The FTC is taking steps to block Nvidia’s $ 40 billion purchase of Arma through a lawsuit

Last year, we learned that Nvidia is ready to continue with its plans to buy Arma for chip design for an estimated $ 40 billion. However, after the FTC investigated concerns about competition over the deal this year, it filed a lawsuit to block the purchase.

After Nvidia publicly announced that it wanted to buy Arm, we saw Qualcomm and others share objections with the Federal Trade Commission and other commissions around the world.

Now that the FTC has completed its investigation, it has announced that it opposes the Nvidia / Arm deal and is suing it to block it (via The Verge).

The FTC’s primary concern is that the acquisition would give Nvidia “a means and incentive to stifle next-generation innovative technologies, including those used to run data centers and driver assistance systems.”

The Federal Trade Commission sued today to block the acquisition of US chip supplier Nvidia Corp. $ 40 billion from British chip design supplier Arm Ltd. Semiconductor chips power computers and technologies that are critical to our modern economy and society. The proposed vertical deal would give one of the world’s largest chip companies control over the computer technology and design that competing firms rely on to develop their own competing chips. The FTC’s complaint states that the combined company would have the means and incentive to stifle innovative next-generation technologies, including those used to run data centers and driver assistance systems.

FTC Competition Bureau Director Holly Vedova shared more in the announcement:

Tomorrow’s technologies depend on maintaining today’s competitive, high-end chip market. This proposed deal would distort Arm’s incentives in the chip market and allow the combined firm to unfairly undermine Nvidia’s rivals. The FTC lawsuit should send a strong signal that we will act aggressively to protect our critical infrastructure markets from illegal vertical mergers that have far-reaching and detrimental effects on future innovation.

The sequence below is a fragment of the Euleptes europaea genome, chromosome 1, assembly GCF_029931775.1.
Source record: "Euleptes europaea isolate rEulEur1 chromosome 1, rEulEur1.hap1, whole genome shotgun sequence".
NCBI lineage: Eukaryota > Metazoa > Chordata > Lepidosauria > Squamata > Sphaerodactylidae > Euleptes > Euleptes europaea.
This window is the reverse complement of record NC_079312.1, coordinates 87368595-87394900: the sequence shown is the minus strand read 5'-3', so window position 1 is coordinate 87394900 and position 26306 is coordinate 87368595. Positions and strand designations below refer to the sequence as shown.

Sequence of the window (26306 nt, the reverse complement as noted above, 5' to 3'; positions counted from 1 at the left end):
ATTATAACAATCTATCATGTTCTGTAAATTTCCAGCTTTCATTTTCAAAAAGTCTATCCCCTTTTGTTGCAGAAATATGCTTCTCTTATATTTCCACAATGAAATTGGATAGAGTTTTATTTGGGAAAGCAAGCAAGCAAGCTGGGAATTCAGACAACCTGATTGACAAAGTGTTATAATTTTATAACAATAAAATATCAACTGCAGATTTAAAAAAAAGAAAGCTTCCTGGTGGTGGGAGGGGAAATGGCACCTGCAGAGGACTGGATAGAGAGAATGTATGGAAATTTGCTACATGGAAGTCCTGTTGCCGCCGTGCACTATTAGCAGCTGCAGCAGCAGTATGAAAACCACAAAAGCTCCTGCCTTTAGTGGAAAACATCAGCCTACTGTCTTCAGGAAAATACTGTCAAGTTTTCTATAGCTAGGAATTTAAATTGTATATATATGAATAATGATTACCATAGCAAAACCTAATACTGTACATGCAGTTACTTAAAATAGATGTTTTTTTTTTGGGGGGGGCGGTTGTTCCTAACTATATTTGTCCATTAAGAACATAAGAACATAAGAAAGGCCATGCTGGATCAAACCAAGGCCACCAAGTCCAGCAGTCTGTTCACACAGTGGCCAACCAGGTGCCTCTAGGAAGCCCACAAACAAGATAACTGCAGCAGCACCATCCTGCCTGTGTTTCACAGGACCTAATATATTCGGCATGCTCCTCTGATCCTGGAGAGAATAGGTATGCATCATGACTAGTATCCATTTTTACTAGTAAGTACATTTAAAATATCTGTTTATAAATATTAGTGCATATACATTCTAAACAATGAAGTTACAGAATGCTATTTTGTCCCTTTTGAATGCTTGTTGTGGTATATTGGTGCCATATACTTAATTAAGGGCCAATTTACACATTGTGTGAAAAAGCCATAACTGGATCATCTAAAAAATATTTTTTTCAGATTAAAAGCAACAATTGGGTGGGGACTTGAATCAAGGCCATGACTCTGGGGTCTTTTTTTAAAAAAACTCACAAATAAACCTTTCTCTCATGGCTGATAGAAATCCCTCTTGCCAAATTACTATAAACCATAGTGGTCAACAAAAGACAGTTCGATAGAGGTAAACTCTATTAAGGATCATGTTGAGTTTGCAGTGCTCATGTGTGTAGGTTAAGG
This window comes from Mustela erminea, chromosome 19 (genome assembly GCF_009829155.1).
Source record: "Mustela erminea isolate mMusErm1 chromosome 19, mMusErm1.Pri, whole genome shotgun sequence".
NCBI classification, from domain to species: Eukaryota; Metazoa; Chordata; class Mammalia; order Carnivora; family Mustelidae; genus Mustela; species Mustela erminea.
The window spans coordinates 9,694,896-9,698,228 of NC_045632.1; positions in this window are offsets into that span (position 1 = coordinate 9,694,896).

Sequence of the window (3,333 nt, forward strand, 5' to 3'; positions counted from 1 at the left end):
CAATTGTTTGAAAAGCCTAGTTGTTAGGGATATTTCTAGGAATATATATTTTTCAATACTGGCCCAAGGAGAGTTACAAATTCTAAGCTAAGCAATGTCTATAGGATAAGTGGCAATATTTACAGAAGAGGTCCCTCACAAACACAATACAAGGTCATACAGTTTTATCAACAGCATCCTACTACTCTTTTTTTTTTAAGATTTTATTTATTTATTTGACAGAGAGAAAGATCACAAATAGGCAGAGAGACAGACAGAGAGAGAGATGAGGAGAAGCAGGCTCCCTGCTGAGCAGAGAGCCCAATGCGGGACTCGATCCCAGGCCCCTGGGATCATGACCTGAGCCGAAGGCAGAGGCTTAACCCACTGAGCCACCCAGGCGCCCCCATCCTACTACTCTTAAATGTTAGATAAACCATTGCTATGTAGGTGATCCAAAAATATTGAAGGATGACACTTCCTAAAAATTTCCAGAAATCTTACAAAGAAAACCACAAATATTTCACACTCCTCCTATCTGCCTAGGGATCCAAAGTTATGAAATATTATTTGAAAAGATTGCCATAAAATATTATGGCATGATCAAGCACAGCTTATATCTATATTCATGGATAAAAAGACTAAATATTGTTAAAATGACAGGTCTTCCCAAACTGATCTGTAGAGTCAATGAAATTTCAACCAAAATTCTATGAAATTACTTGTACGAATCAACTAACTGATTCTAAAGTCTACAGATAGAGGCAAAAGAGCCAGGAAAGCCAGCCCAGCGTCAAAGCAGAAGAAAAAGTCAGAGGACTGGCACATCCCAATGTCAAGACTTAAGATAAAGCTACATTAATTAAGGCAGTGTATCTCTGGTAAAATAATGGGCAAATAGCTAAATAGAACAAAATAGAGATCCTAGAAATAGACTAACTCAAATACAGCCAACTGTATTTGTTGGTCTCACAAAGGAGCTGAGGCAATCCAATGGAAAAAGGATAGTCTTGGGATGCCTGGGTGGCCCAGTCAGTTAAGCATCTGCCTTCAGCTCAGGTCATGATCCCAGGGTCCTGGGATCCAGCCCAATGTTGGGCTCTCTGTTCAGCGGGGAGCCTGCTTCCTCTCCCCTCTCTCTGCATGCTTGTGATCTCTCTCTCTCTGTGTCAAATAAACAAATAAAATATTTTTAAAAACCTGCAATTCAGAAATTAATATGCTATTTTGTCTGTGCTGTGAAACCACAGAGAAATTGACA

More specifically, the FTC sees potential mergers as detrimental to competition in three key areas:

  • Advanced high-level driver assistance systems for passenger cars. These systems offer computer-assisted driving functions, such as automated lane change, lane retention, highway entry and exit, and collision avoidance;
  • DPU SmartNIC, which are advanced network products used to increase the security and efficiency of data center servers; i
  • Hand-based CPUs for cloud computing service providers. These new and new products use Arm’s technology to meet the performance, energy efficiency and adaptability needs of modern data centers that provide cloud computing services. “Cloud computing” refers to the increasingly popular computer business model in which large data center operators provide remote computer services and / or directly offer computer resources for rent, as well as provide other customer support services that can then run applications, host websites or perform other computer tasks on remote servers — ie. “easy”.

There are also concerns that the owners of Arm’s licenses – Nvidia’s “rivals” – including Apple, would be forced to share sensitive information if the acquisition passes.

We will follow developments around this, but it looks like this could be a big challenge for Nvidia and Arm to overcome.

The full FTC statement can be found here.

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Naveen Kumar

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